Leaders in the Baltic countries and Poland fear the force that NATO plans to deploy on their territory is unable to confront Russia.
NATO ministers are set to agree on deploying a new contingent of 4,000 troops to the Baltics and Poland at a summit in Brussels on Tuesday and Wednesday.
The deployment, expected to be approved in a July summit in Warsaw, will be led by the United States, Germany, Britain and possibly Canada.
Once the decision is made, Britain is expected to deploy troops to Estonia, Germany to Lithuania, the US to Latvia and Canada possibly to Poland.
Ministers of Baltic countries and Poland, however, say the measure would not be enough “to deter Russian action.”
“We need to stop possible air aggression," said Lithuania's Defense Minister Juozas Olekas.
His country, Olekas said, was discussing creating a regional medium-range air defense system together with the Latvians, the Estonians and the Poles.
They seek medium-range missile interceptors from Norway’s Kongsberg Gruppen and US contractor Raytheon.
The Baltic counties have so far relied on their NATO allies' aircraft to patrol their skies. Four British Eurofighter Typhoon fighter jets and four Portuguese F-16 fighter jets are currently carrying out the air mission.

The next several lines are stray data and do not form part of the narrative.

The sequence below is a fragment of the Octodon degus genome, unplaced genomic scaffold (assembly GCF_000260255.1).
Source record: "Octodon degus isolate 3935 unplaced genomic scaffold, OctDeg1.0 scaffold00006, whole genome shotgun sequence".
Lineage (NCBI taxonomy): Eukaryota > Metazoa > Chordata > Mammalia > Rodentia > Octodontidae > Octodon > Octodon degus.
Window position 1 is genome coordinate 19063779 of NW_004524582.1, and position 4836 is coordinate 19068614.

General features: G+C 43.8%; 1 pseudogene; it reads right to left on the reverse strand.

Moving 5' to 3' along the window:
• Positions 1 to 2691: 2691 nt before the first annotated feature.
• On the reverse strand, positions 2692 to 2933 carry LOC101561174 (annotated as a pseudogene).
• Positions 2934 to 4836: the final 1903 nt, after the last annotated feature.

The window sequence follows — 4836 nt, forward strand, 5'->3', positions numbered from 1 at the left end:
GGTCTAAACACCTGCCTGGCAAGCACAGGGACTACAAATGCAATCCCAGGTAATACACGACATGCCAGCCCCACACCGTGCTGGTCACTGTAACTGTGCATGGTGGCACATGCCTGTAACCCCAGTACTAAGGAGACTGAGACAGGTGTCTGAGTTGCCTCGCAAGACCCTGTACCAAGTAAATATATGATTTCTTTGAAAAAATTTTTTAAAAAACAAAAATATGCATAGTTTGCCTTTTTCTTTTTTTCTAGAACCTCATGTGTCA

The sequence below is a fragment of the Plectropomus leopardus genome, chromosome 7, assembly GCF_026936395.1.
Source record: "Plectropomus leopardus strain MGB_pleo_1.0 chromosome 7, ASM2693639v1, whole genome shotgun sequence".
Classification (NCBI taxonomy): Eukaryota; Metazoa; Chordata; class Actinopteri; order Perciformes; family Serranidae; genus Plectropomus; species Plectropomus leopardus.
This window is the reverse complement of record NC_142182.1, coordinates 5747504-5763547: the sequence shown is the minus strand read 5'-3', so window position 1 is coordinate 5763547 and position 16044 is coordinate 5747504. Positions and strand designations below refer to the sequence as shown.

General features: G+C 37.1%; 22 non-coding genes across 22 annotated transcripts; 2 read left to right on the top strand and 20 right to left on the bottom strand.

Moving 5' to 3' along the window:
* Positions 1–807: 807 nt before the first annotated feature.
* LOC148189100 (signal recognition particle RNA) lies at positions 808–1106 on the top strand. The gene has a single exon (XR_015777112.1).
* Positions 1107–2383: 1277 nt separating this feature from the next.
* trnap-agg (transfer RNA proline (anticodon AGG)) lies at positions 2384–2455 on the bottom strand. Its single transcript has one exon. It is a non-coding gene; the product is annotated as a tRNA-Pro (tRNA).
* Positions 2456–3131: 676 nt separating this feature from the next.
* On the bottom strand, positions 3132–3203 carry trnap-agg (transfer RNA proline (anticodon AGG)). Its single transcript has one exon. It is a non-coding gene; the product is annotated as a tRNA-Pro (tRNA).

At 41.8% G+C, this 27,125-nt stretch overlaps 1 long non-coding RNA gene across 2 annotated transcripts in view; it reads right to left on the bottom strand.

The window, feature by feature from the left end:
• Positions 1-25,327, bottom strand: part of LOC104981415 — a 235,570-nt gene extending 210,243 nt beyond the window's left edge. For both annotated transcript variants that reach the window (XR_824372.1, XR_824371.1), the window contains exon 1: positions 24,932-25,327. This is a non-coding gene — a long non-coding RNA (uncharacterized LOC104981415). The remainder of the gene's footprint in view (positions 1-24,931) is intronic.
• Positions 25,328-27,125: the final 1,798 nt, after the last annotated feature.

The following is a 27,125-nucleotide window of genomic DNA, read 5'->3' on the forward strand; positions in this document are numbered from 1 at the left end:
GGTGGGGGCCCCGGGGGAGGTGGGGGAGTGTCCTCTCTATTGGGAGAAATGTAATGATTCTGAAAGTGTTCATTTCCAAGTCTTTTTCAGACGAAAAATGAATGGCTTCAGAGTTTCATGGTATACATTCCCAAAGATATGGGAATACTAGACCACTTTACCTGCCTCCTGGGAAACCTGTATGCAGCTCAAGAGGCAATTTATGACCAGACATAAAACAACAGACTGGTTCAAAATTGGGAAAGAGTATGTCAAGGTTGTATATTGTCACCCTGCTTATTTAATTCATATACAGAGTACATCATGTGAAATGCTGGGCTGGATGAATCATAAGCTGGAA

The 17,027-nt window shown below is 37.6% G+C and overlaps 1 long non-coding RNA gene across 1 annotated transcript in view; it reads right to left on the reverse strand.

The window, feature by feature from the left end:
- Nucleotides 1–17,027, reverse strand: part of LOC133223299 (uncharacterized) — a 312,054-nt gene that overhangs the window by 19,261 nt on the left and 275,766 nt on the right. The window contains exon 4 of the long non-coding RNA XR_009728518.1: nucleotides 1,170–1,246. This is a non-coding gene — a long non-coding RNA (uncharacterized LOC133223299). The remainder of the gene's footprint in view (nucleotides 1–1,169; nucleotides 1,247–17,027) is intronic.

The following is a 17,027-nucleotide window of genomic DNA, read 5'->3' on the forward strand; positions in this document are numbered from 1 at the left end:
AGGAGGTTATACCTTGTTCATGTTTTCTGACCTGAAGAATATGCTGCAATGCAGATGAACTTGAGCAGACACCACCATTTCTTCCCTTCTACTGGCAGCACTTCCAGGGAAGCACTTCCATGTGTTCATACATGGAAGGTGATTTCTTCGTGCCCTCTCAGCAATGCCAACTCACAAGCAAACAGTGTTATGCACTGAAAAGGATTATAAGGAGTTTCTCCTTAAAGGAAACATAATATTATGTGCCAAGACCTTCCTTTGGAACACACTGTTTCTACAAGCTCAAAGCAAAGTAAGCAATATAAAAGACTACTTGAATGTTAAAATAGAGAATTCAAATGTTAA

Officials, however, say a lot more would be needed for air defense.
Russia is wary of the increased presence of NATO troops close to its borders and has pledged to respond accordingly to any threats posed by the alliance.
Russia’s Ambassador to NATO Alexander Grushko said last week that NATO’s plan for more deployments in Poland and the Baltic states “changes the regional situation in the sphere of security qualitatively.”
Such a move, he said, will “surely require not only a political response but also the appropriate military precautions."
NATO has stepped up its military buildup near Russia’s borders since it suspended all ties with Moscow in April 2014 after Crimea re-integrated into the Russian Federation following a referendum.